“Thank you, Paddy, for your very kind words indeed. I’m extremely grateful to receive this honour tonight and exceptionally fortunate in life to be here. I have to say, I’m also humbled and privileged to share this night with my fellow inductees. I have a new role model — Sandra Palmer. I’d to be like Sandra when I am 80 years of age. I also have Paddy’s Golf Tips — you should always swing it like Johnny Farrell. Very impressive, but I do like to say that we Irish will get everywhere.

“Emotionally it brings me a deep sense of satisfaction and validation to be inducted into the Hall of Fame. As a player, you get inducted into the Hall of Fame based on your golf results. So yes, I won three majors and made numerous friends around the world. I played six Ryder Cups. And that’s what gets you into the Hall of Fame. But there is a story behind it. So what’s my story?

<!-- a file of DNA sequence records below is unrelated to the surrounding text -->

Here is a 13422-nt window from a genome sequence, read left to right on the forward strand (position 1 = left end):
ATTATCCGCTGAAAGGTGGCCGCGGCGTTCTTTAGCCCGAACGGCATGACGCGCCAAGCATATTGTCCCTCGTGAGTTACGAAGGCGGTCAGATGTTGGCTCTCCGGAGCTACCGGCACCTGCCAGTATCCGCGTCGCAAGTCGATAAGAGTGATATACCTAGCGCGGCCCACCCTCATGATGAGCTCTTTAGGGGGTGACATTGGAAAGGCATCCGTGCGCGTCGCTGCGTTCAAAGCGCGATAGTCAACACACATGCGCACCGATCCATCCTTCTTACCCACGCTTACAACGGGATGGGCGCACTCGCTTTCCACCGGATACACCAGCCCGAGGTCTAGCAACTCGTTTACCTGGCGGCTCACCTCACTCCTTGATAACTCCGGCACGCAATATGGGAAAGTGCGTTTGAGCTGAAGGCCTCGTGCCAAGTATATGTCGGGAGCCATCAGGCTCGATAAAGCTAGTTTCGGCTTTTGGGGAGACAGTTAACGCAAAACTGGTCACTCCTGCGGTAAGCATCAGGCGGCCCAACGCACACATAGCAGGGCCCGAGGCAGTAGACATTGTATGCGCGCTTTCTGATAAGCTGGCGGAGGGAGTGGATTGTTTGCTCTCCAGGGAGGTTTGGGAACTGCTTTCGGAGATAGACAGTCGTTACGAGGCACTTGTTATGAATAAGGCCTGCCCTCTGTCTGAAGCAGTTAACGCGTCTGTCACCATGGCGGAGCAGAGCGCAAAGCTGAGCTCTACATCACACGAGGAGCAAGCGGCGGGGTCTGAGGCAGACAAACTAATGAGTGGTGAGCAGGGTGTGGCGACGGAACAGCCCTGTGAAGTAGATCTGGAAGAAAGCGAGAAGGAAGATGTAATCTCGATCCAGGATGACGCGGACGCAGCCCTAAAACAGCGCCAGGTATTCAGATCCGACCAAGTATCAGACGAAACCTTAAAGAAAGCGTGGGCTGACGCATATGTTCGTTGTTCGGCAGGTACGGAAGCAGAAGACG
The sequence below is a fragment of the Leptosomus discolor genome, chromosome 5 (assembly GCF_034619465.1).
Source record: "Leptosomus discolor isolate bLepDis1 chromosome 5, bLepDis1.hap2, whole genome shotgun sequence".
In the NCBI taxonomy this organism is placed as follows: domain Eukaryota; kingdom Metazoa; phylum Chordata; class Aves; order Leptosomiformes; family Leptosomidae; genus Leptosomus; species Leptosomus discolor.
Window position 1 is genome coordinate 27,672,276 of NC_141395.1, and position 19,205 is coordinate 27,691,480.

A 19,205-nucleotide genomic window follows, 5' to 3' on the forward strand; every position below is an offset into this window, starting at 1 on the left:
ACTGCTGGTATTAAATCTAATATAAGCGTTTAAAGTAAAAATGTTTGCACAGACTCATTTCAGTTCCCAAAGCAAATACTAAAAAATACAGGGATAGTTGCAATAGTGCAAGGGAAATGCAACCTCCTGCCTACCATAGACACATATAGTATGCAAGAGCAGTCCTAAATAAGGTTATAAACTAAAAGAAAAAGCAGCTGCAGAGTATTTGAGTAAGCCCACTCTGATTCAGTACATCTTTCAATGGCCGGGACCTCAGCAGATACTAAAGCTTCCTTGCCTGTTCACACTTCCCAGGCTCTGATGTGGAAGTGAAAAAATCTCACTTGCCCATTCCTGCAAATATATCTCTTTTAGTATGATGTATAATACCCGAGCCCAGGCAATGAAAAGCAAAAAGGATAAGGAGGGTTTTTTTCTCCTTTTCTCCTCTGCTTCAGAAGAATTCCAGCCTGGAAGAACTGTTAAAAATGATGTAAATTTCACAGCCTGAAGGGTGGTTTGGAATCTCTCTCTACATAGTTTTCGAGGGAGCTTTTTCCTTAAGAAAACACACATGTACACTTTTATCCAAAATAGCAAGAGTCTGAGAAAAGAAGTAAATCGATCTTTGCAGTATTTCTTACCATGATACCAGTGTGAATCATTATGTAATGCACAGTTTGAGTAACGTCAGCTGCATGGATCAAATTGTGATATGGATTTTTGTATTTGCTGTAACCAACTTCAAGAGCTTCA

“Firstly, I’m not sure whether I love the game or the game loves me. I love the fact that it was never meant to be a fair game. It was always meant to be a test of skill and mental fortitude. I love the rules. I love the etiquette. I love the competition. Probably ultimately, I love the meritocracy; that you’re out there on your own, nobody decides your fate, and it’s up to you to get it done.

“During your life, you receive a lot of accolades when you’re doing well. But when you’re playing, you kind of brush over them, thinking that there’s always going to be more wins than honours. But at this stage in my life, I realise it’s time to take stock. Entering the Hall of Fame gives me time to reflect on my past victories, and more importantly, share them with my family and friends, many of whom are here tonight.